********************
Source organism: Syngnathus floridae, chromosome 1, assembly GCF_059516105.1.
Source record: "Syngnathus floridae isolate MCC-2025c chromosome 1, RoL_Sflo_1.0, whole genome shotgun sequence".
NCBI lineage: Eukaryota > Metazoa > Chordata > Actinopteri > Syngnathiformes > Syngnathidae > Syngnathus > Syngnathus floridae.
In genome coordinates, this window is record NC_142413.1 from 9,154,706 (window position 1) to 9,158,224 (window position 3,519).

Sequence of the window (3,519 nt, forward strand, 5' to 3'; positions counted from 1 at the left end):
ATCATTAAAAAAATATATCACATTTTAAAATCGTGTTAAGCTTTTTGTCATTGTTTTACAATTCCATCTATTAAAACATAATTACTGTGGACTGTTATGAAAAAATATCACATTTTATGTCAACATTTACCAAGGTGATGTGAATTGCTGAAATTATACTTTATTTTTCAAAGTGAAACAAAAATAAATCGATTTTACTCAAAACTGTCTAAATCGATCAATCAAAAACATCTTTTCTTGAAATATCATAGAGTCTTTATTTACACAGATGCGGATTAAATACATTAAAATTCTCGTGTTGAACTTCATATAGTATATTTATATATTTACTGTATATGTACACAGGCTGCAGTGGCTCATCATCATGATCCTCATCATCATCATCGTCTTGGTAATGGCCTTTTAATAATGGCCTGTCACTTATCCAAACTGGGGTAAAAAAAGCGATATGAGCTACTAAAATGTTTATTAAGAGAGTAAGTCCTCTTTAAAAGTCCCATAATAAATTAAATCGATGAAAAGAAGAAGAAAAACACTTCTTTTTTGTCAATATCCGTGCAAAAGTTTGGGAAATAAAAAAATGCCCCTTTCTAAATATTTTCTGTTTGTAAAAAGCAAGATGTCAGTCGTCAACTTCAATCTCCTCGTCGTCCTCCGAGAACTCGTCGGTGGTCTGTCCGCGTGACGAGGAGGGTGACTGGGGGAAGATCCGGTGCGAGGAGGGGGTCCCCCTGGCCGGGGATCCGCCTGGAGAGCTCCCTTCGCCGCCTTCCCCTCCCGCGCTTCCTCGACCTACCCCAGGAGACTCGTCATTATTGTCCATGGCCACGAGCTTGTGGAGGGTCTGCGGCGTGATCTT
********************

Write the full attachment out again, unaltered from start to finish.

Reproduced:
Source organism: Syngnathus floridae, chromosome 1, assembly GCF_059516105.1.
Source record: "Syngnathus floridae isolate MCC-2025c chromosome 1, RoL_Sflo_1.0, whole genome shotgun sequence".
NCBI lineage: Eukaryota > Metazoa > Chordata > Actinopteri > Syngnathiformes > Syngnathidae > Syngnathus > Syngnathus floridae.
In genome coordinates, this window is record NC_142413.1 from 9,154,706 (window position 1) to 9,158,224 (window position 3,519).

Sequence of the window (3,519 nt, forward strand, 5' to 3'; positions counted from 1 at the left end):
ATCATTAAAAAAATATATCACATTTTAAAATCGTGTTAAGCTTTTTGTCATTGTTTTACAATTCCATCTATTAAAACATAATTACTGTGGACTGTTATGAAAAAATATCACATTTTATGTCAACATTTACCAAGGTGATGTGAATTGCTGAAATTATACTTTATTTTTCAAAGTGAAACAAAAATAAATCGATTTTACTCAAAACTGTCTAAATCGATCAATCAAAAACATCTTTTCTTGAAATATCATAGAGTCTTTATTTACACAGATGCGGATTAAATACATTAAAATTCTCGTGTTGAACTTCATATAGTATATTTATATATTTACTGTATATGTACACAGGCTGCAGTGGCTCATCATCATGATCCTCATCATCATCATCGTCTTGGTAATGGCCTTTTAATAATGGCCTGTCACTTATCCAAACTGGGGTAAAAAAAGCGATATGAGCTACTAAAATGTTTATTAAGAGAGTAAGTCCTCTTTAAAAGTCCCATAATAAATTAAATCGATGAAAAGAAGAAGAAAAACACTTCTTTTTTGTCAATATCCGTGCAAAAGTTTGGGAAATAAAAAAATGCCCCTTTCTAAATATTTTCTGTTTGTAAAAAGCAAGATGTCAGTCGTCAACTTCAATCTCCTCGTCGTCCTCCGAGAACTCGTCGGTGGTCTGTCCGCGTGACGAGGAGGGTGACTGGGGGAAGATCCGGTGCGAGGAGGGGGTCCCCCTGGCCGGGGATCCGCCTGGAGAGCTCCCTTCGCCGCCTTCCCCTCCCGCGCTTCCTCGACCTACCCCAGGAGACTCGTCATTATTGTCCATGGCCACGAGCTTGTGGAGGGTCTGCGGCGTGATCTT